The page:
COVID Taught Me A Doctor’s Job Goes Beyond Just Prescribing Medicines
In December 2019 when the first outbreak of coronavirus at Wuhan was making news, people in Odisha never imagined what the future had in store. For overseas returnees, screening protocols were already in place, but few paid attention. I was then working as Medical Officer of a UPHC in Bhubaneswar.
In late January, I got a call from Government of India officials informing me about a group from Australia who had to be screened and quarantined as part of COVID-19 prevention protocol. That was the first time I came in direct contact with what was going to be a lifetime’s experience. Slowly, cases started mounting. On March 8, WHO declared COVID-19 as a ‘Pandemic – once in a century’.
Government bodies in slumber were suddenly in action. As the medical officer of the area, I had to issue many advisories to the local public, plans for COVID-safety in the hospital, move around different schools to kick-start awareness programmes and monitor behavioural protocols.
As the OPDs were closed, we were moved to various other departments with different responsibilities in the management of COVID-19. I was privileged enough to be part of the first official telemedicine unit of the state — the 104 COVID Helpline.
As OPDs were closed and hospitals were running with over-strained capacity, we were tasked with an uphill mission of treatment, counselling and monitoring the overall healthcare facility virtually.
At the beginning, the people were not comfortable with the concept of telemedicine. But slowly trust was built. In the middle of the lockdown and peak of COVID transmission, when hospital OPDs were shut and people were in dismay, 104 worked silently as a silver lining in providing expert clinical attention as well as psychological solace to the callers.
COVID-19 had hit hard, especially those poor people who were dependent heavily on the PHCs and CHCs for all ailments. While interacting with thousands of callers, it was clear that COVID-19 surely hit our system hard, but the Government — just as the mighty Kumbhakarna — began fighting the pandemic upfront.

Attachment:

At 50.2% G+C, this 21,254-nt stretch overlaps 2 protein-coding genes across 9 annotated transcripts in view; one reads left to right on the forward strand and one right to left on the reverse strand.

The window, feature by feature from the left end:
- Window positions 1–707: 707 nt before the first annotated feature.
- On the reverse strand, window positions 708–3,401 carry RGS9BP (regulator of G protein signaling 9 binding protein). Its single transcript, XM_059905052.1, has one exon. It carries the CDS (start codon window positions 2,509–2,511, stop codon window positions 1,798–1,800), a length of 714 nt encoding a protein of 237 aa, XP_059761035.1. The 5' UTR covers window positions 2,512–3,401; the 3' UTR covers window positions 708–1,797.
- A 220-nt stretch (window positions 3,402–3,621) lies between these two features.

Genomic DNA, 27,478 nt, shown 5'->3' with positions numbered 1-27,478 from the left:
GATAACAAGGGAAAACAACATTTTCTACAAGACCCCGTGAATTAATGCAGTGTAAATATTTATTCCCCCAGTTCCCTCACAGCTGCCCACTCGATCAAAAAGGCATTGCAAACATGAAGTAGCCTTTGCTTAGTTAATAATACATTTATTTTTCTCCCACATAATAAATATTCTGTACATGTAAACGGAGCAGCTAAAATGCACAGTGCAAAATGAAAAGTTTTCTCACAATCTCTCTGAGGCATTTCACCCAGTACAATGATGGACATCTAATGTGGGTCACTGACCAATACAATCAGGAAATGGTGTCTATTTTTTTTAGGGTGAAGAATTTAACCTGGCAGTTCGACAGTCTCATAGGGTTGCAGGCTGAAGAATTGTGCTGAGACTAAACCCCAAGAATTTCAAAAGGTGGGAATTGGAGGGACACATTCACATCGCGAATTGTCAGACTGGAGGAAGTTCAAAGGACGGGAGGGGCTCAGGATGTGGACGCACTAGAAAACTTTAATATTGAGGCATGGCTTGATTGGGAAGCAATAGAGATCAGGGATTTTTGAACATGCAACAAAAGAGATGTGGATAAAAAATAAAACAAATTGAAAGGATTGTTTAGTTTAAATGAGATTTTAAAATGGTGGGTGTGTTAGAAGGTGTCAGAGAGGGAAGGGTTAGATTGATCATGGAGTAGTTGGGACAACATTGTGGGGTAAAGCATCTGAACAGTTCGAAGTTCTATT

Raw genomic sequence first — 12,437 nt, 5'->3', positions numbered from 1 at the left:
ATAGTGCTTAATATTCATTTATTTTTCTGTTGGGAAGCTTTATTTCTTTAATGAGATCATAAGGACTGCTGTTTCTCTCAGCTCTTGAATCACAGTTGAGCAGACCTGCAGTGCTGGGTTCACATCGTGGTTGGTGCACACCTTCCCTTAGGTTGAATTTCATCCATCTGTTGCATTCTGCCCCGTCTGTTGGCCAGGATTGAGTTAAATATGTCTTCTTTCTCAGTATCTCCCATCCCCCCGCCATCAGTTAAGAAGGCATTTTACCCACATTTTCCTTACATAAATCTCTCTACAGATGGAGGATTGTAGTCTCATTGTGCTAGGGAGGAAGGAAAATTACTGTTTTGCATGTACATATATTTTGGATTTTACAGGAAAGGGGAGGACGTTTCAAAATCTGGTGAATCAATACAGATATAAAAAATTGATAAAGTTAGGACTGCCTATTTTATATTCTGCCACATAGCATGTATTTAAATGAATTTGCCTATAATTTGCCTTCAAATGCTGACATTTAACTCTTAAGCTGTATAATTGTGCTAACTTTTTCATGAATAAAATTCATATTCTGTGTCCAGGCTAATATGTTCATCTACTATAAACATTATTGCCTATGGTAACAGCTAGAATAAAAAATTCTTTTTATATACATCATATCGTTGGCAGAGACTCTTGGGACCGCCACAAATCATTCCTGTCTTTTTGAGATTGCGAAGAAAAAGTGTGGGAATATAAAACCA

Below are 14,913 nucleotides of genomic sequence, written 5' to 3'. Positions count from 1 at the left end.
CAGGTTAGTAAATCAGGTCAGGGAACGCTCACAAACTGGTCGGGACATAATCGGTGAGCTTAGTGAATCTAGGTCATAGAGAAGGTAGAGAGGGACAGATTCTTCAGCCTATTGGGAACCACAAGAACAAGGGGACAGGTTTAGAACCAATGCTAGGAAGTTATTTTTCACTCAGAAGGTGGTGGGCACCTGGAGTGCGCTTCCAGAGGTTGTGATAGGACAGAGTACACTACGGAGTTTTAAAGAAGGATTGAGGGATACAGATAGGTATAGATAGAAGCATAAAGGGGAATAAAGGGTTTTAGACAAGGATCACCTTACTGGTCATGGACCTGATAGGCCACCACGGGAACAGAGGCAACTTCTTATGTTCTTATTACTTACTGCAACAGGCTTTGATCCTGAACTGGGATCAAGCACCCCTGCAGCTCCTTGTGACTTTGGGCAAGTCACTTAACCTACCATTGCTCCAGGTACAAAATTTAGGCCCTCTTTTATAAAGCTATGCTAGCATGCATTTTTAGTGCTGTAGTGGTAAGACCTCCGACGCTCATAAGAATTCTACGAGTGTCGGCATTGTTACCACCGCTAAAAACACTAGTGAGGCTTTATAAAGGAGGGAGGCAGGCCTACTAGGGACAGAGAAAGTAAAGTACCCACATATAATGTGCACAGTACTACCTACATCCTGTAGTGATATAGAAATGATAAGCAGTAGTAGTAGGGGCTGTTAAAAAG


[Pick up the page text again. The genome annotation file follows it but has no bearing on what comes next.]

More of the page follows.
After the March 23 lockdown, roads and streets were empty, and it was only the healthcare workers (HCW) who were moving around. We were busy in silently yet effectively managing the COVID-related medico-social complications. The system was under a great stress but tough times bring the best out of you and that’s how we were managed.
Finally, when I moved to Baripada to take charge of a COVID Care Centre for 15 days, I thought my next phase in this pandemic time was beginning. On the eve of leaving Bhubaneswar, there was anxiety, uncertainty and fear in the eyes of my parents and relatives because the pandemic was at its peak in September and October.
Running a hospital in a remote location was a herculean task, especially when you had to live life under house arrest with very little connection and communication with the outside world. My team arrived in Baripada with the news of increased patient load, which meant increased strain.
Life was restricted to a hospital bed for patients who were COVID positive. Food, water, air was there for survival; but through the foggy lens of the PPE kit I could see people struggling. COVID patients needed a full-round treatment with ‘empathy’ as their relatives had forbidden them. Parents were crying to see their children, mothers were separated, old ailing parents were pushed into a social disconnect. There was a lot of agony all around.
Hat off to those sisters and other healthcare staff who stood for hours along with these patients counselling them, comforting them and consoling the ones who were losing a dear one. Those 10 days were like 10 decades to the patients.
At the end of each day, when I sat down to sign the death summaries it was a reality check, indicative of the rapidness with which the pandemic was engulfing. There were moments during the regular rounds where patients eagerly waited to hear few comforting words in Odia.
The experience of those 15 days is there to stay for the rest of my life as it not only gave a clinical experience, but more than that it taught me a doctor’s job is not just to prescribe medicines, it is much beyond that. Healing lives is easy, but touching lives is the ultimate achievement.
The next 15 days of quarantine was a time of reflection — many fellow doctors would have passed through similar feelings. We were talking with people like we have not spoken to them for ages. Detoxifying the stress and strain of COVID-19 duty, we were back at work.
Since my area of expertise is social and preventive medicine, the next big phase of life was the preparedness and execution of the COVID-19 Vaccination Campaign. On January 16, 2021, when the COVID-19 vaccination campaign began at KIMS, I realized life is nearing a complete circle. The time when COVID was at its peak, people were worried and anxious how early can there be a vaccine. But when the vaccines did come, that too in a record time of just 10 months, there was a good amount of hesitancy.
Today, nearly 4000 HCWs and an equal number of senior citizens have been vaccinated in our campus with the first and second doses, and we are heading towards achieving 100% coverage.
Realization is that COVID-19 has not just affected our lives, it has changed our way of life as well. Yes, there is increased focus on improvisation of the medical infrastructure and R&D in the country. But there is a huge potential of great public health initiatives, and there is an even greater chance to rise, rediscover and revamp our existing system while remembering those who laid down their lives fighting this pandemic.